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Secret Stingray Warrantless Cellphone Tracking

October 27th, 2012 10:34 admin View Comments

Electronic Frontier Foundation

Penurious Penguin writes “Last year a Slashdot story mentioned the case of Daniel David Rigmaiden, or ‘the Hacker.’ With the help of an IMSI-catcher device, law enforcement had been able to locate and arrest the elusive ‘Hacker,’ leading to U.S. v. Rigmaiden. But far more elusive than the ‘Hacker,’ is the IMSI-catcher device itself — particularly the legalities governing its use. The secrecy and unconstitutionality of these Man In The Middle devices, i.e. ‘stingrays,’ has caught some attention. The EFF and ACLU have submitted an amicus brief in the Rigmaiden case; and EPIC, after filing an FOIA request in February and receiving a grossly redacted 67 out of 25,000 (6,000 classified) pages on the “stingray” devices, has now requested a district judge expedite disclosure of all documents. Some Judges also seem wary of the ‘stingray,’ having expressed concerns that their use violates the Fourth Amendment; and additionally, that information explaining how the technology is used remains too obscure. Perhaps the most controversial aspect of ISMI-catchers is their several-kilometer range. When a “stingray” is used to spoof a cellphone tower, thousands of innocent users may be collaterally involved. And while the government claims to delete all gathered data unrelated to the target, it also means no one else can know what that data really was. The government claims that because only attributes of calls — but not their content — are captured in the attack, search warrants aren’t necessary.” (More, below.)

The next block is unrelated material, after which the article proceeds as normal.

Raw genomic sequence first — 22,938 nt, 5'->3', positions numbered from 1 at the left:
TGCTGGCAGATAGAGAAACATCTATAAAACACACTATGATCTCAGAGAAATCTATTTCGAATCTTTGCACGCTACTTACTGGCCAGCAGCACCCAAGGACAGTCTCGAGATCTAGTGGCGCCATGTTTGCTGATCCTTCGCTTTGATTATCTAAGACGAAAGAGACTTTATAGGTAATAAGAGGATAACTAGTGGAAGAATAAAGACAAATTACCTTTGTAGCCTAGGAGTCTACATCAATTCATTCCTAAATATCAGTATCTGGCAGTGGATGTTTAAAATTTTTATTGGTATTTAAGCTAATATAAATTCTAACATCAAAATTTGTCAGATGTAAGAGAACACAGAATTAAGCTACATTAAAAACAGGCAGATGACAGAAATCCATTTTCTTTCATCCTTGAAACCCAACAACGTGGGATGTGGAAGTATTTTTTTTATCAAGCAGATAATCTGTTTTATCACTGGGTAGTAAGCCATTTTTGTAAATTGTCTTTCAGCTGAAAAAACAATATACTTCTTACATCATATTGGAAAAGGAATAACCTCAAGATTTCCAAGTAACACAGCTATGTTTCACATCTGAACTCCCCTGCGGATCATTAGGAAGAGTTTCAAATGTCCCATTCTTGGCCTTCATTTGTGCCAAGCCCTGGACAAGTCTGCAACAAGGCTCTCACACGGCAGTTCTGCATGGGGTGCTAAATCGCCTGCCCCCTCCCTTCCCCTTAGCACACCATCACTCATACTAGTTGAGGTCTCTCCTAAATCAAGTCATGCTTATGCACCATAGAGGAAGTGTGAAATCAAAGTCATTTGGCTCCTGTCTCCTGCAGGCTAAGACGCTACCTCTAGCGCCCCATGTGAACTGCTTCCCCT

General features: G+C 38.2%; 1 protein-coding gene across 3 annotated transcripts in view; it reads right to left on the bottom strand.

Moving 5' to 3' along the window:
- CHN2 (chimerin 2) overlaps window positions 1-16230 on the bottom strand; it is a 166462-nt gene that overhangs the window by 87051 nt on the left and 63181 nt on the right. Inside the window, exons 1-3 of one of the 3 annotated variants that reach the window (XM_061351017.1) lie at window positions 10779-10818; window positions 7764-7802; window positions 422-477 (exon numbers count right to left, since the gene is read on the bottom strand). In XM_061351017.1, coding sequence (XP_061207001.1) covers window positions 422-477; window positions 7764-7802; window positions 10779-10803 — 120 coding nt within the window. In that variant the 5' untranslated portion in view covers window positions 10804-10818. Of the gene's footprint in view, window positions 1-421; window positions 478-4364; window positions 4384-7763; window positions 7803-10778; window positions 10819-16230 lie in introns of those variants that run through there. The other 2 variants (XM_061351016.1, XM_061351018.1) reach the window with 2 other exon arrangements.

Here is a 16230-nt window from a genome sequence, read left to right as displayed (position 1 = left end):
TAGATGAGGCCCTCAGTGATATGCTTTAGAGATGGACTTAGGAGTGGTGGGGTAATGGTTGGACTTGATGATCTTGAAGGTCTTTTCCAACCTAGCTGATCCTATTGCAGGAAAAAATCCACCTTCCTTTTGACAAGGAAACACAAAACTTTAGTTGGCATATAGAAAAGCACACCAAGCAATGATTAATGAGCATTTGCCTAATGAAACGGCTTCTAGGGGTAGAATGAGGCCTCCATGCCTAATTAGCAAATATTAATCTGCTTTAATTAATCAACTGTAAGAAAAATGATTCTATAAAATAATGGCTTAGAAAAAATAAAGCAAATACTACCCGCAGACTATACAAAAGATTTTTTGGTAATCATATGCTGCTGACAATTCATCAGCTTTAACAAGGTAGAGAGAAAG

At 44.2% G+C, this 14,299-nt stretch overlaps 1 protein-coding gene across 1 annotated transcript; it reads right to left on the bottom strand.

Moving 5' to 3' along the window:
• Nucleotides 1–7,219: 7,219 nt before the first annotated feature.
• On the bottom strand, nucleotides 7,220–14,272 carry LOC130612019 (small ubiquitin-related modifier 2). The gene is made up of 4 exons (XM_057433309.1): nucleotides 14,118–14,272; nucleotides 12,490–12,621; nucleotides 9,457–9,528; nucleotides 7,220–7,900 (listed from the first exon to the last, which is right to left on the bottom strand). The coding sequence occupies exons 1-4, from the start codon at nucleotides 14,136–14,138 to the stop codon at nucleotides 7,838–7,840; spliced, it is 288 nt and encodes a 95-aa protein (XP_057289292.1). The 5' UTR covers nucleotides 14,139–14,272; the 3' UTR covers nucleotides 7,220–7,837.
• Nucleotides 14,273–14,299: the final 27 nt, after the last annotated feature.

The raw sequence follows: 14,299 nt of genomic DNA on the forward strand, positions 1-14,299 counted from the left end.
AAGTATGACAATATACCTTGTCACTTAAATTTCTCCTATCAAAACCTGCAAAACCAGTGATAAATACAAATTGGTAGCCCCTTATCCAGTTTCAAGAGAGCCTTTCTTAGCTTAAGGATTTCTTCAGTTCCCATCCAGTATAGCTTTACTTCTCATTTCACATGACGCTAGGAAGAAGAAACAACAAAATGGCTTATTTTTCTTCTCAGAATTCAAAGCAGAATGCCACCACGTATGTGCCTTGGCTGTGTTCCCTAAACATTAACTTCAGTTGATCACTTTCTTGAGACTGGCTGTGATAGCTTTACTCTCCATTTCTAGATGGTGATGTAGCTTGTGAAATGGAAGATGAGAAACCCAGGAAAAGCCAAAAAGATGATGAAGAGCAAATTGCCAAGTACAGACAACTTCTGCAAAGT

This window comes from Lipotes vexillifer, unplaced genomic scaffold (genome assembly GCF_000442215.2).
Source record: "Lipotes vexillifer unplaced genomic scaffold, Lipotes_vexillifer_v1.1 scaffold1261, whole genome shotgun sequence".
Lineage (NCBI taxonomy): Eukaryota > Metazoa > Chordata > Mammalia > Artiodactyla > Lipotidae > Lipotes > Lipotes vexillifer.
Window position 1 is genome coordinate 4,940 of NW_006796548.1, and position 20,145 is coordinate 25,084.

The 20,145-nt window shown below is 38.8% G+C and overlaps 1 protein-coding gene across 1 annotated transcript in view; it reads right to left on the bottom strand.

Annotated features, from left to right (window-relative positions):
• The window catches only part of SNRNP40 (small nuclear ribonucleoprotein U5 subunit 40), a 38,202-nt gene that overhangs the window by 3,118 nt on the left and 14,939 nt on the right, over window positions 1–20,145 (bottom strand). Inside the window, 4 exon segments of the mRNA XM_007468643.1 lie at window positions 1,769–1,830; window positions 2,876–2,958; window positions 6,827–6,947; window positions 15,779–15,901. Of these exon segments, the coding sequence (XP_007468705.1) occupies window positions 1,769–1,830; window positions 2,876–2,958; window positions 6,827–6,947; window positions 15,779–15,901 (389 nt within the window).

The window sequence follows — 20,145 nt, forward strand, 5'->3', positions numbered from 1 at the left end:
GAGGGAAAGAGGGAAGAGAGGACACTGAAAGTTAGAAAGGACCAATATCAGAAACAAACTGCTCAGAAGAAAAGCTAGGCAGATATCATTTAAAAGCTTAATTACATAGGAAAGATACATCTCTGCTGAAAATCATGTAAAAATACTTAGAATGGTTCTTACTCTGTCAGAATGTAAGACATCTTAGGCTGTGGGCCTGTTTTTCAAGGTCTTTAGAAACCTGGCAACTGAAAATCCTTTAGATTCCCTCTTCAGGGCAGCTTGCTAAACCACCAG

Source: Secret Stingray Warrantless Cellphone Tracking

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